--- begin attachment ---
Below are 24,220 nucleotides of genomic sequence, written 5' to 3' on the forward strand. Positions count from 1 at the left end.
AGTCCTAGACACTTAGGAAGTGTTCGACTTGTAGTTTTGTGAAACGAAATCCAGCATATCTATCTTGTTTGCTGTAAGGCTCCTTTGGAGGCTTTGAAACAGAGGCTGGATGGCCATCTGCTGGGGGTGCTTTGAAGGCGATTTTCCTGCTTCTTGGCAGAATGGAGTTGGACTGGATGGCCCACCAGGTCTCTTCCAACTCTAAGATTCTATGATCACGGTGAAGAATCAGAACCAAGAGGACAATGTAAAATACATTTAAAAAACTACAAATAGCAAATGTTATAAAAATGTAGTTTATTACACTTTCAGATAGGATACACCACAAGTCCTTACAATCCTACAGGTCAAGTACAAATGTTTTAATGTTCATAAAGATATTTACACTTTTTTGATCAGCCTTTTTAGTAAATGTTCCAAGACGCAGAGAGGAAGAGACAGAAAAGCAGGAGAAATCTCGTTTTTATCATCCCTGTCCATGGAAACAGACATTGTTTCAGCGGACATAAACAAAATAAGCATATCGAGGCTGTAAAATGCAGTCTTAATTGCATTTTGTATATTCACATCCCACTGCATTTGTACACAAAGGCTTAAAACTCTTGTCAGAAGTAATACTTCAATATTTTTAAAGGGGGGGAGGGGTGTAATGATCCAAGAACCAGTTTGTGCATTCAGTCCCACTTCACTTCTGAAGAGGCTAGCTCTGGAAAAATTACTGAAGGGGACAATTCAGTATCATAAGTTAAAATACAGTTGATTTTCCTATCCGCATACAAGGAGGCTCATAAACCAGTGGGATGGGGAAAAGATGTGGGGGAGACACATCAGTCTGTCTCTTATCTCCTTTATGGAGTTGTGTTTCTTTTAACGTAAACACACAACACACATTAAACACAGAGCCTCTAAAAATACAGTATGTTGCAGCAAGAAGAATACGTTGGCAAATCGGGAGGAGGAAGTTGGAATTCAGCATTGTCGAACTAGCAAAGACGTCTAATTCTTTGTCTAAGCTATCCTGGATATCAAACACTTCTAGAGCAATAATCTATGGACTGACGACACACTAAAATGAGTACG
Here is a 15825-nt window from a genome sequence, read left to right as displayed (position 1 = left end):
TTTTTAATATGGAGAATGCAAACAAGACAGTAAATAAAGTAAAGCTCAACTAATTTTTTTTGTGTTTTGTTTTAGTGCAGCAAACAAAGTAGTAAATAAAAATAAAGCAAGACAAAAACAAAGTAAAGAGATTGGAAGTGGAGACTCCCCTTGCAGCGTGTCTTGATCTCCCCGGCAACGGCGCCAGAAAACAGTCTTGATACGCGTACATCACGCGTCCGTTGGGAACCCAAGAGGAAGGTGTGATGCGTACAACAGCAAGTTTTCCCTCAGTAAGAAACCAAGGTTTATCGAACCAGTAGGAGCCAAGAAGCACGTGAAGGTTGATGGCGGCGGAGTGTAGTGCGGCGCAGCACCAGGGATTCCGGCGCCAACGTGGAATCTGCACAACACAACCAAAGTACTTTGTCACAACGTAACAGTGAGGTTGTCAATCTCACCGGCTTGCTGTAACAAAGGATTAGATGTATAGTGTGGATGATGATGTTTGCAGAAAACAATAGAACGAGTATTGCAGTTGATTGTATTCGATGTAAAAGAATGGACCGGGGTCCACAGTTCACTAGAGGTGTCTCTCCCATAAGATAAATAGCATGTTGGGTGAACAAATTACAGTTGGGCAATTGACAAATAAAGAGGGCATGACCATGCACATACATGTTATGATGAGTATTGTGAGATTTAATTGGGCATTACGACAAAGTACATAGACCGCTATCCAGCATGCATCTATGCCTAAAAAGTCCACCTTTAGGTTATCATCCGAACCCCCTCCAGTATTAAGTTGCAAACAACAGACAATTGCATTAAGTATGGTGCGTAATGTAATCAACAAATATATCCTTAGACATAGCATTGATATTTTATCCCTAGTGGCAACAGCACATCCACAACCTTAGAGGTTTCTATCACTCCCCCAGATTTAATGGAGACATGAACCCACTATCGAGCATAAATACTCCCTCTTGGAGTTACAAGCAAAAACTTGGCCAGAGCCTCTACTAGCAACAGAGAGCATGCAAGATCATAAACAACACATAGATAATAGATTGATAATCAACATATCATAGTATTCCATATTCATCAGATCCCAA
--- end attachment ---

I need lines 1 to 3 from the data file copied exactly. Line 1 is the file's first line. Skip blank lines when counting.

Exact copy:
Below are 24,220 nucleotides of genomic sequence, written 5' to 3' on the forward strand. Positions count from 1 at the left end.
AGTCCTAGACACTTAGGAAGTGTTCGACTTGTAGTTTTGTGAAACGAAATCCAGCATATCTATCTTGTTTGCTGTAAGGCTCCTTTGGAGGCTTTGAAACAGAGGCTGGATGGCCATCTGCTGGGGGTGCTTTGAAGGCGATTTTCCTGCTTCTTGGCAGAATGGAGTTGGACTGGATGGCCCACCAGGTCTCTTCCAACTCTAAGATTCTATGATCACGGTGAAGAATCAGAACCAAGAGGACAATGTAAAATACATTTAAAAAACTACAAATAGCAAATGTTATAAAAATGTAGTTTATTACACTTTCAGATAGGATACACCACAAGTCCTTACAATCCTACAGGTCAAGTACAAATGTTTTAATGTTCATAAAGATATTTACACTTTTTTGATCAGCCTTTTTAGTAAATGTTCCAAGACGCAGAGAGGAAGAGACAGAAAAGCAGGAGAAATCTCGTTTTTATCATCCCTGTCCATGGAAACAGACATTGTTTCAGCGGACATAAACAAAATAAGCATATCGAGGCTGTAAAATGCAGTCTTAATTGCATTTTGTATATTCACATCCCACTGCATTTGTACACAAAGGCTTAAAACTCTTGTCAGAAGTAATACTTCAATATTTTTAAAGGGGGGGAGGGGTGTAATGATCCAAGAACCAGTTTGTGCATTCAGTCCCACTTCACTTCTGAAGAGGCTAGCTCTGGAAAAATTACTGAAGGGGACAATTCAGTATCATAAGTTAAAATACAGTTGATTTTCCTATCCGCATACAAGGAGGCTCATAAACCAGTGGGATGGGGAAAAGATGTGGGGGAGACACATCAGTCTGTCTCTTATCTCCTTTATGGAGTTGTGTTTCTTTTAACGTAAACACACAACACACATTAAACACAGAGCCTCTAAAAATACAGTATGTTGCAGCAAGAAGAATACGTTGGCAAATCGGGAGGAGGAAGTTGGAATTCAGCATTGTCGAACTAGCAAAGACGTCTAATTCTTTGTCTAAGCTATCCTGGATATCAAACACTTCTAGAGCAATAATCTATGGACTGACGACACACTAAAATGAGTACG
Here is a 15825-nt window from a genome sequence, read left to right as displayed (position 1 = left end):